A doctor who cures painting

Yannis C. Rentzos was born in Preveza, Greece, but moved to Athens with his family where he studied to become a doctor.

He specialized as an anaesthetist and served as a director at the university clinic of the Laiko Nosokomeio, as consultant at a state hospital in Coventry (NHS, UK) and in the National Health System in Greece.

He always had a special talent for freehand drawing and he never neglected this skill, as he later took up painting, nor did he ever view himself as a “hostage” to his relation with the existing natural, human and technical forms. His favourite painting material is oil paint.

He has taken part in painting group exhibitions in painting exhibitions of amateur doctor painters in Athens, as well as in Preveza. He currently resides in the UK with his wife where his son also lives and works.

In the hallway of the painter’s residence

Yannis Rentzos is particularly fond of the painting below. A hand presenting an apple. Perhaps this is where it all started. Good and bad…

The hand presenting the apple (The first attempt)

The Painter has especially practiced painting still lives. There have been plenty of opportunities for him to cultivate and expand his themes.

Still life with roses - 1

Still life with roses -2

Together with the still lives depicting flowers, still lives depicting fruit have been for Yannis Rentzos another pleasant method of improvement of his colour technique

Still life with pomegranates in a fruit bowl

Still life with apples, pomegranate and figs

Still live with a bottle of wine

City landscapes (“poleographies”) of various proportions and sizes were an important area of representation for Yannis Rentzos. Drawing the Athenian acropolis as well as many corners of Preveza, has been a perennial activity for him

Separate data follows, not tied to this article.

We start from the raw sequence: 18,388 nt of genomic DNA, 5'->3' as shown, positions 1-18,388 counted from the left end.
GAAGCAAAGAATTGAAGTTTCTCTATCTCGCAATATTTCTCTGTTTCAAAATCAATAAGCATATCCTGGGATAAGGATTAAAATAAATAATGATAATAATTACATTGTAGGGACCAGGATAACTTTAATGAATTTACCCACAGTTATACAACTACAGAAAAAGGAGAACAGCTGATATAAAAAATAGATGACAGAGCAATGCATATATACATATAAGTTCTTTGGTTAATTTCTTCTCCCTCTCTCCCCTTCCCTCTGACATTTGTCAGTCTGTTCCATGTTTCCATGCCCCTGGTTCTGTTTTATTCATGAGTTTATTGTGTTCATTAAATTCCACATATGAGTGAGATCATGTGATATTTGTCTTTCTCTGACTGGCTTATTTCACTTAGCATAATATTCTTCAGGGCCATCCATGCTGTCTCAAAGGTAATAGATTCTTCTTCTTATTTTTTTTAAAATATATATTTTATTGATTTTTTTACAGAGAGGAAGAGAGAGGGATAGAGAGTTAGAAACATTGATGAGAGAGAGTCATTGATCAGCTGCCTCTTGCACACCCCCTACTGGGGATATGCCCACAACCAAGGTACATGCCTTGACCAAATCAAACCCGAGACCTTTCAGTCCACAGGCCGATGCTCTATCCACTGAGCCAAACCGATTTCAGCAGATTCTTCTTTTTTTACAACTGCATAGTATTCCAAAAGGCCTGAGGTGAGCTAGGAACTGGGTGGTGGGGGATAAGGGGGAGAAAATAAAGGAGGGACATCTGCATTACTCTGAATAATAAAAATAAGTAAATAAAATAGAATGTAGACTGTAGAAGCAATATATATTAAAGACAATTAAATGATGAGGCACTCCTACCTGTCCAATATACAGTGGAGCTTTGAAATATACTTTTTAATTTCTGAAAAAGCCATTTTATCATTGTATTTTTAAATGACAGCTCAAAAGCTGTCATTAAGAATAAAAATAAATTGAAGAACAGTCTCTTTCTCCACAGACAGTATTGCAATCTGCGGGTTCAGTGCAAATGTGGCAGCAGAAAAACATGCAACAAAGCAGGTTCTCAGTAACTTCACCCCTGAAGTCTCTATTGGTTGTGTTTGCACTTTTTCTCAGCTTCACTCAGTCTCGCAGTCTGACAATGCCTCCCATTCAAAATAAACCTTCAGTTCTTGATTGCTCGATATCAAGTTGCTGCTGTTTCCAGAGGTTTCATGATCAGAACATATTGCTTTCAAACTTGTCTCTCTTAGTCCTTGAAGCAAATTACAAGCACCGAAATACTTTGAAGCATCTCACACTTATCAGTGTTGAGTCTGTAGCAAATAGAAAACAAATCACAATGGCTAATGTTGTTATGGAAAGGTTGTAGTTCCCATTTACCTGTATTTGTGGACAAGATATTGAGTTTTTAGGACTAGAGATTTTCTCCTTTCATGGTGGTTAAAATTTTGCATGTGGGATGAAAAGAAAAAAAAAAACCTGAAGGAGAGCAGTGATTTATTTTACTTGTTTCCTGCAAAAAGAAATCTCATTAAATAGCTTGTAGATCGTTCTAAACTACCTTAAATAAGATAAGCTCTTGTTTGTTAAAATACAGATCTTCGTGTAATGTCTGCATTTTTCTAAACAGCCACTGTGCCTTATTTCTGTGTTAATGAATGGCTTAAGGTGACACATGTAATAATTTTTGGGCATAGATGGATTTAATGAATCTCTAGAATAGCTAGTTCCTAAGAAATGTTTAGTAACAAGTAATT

Acropolis and Parthenon

This is what he says about the following Prevezan scene that follows: “I think that I did a truly great thing in depicting and capturing this part of Preveza. While painting this, I was reminiscing of my teacher Ilias Vasilas, the Prevezan philologist, and I was contemplating on whether I should spell the sign on the boat as ĐOËĹÉÔĹ or ĐŮËĹÉÔÁÉ which is the correct way."

Near the Prevezan port

The “Printing office in a cubistic projection” is another important piece of poleography for Yannis Rentzos.

“I did not want” he says “to compress the sign and window in their natural perspective. Nothing would have been visible then. Therefore, it occurred to me to make a cubistic restoration, just like the old cubists, and bring those objects vertically before the viewer. Have I achieved this? The viewer will be the one to judge me. I should do the same for Timoleon’s barber shop. Maybe another opportunity will arise in the future”.

Printing office in a cubistc projection

Ancient Athens was among Yannis Rentzos’ social and general interests from a very young age, and he often refers to the moments and times of the ancient Greek republic. It is no coincidence that the Athenian acropolis shown earlier is one of his largest paintings (72x74 cm).

The dawn of the day on which Socrates took his poison is an important concept for Yannis. He might not be sure of whether this is accurately depicted in his painting “In the philosopher’s cell”, but he is certain that, for him, the use of any brighter or lighter colours for this dark historic moment would just not have been suitable.

In the philosopher’s cell

Yannis Rentzos is currently in the process of drawing a preliminary sketch in order to depict the historic moment of Lord Byron’s arrival at the port of Preveza. He is closely studying figures, faces, clothing that might portray the people of Preveza at that time. Who would have been present at the substandard port of the town at the time? Would there have been any women present? Would any curious people have been present? He says:

" “I have been living in the UK for several years. I have been truly welcomed in this country. I really mean this. As a Prevezan I would like to return this favour. Why are we forgetting history? The moment of Lord Byron’s arrival in Greece, might be as important to our country as the Naval Battle of Action was to the whole world. The City Council of Preveza should remember this, even if it is just for touristic reasons."

Good luck with your work Yannis!.


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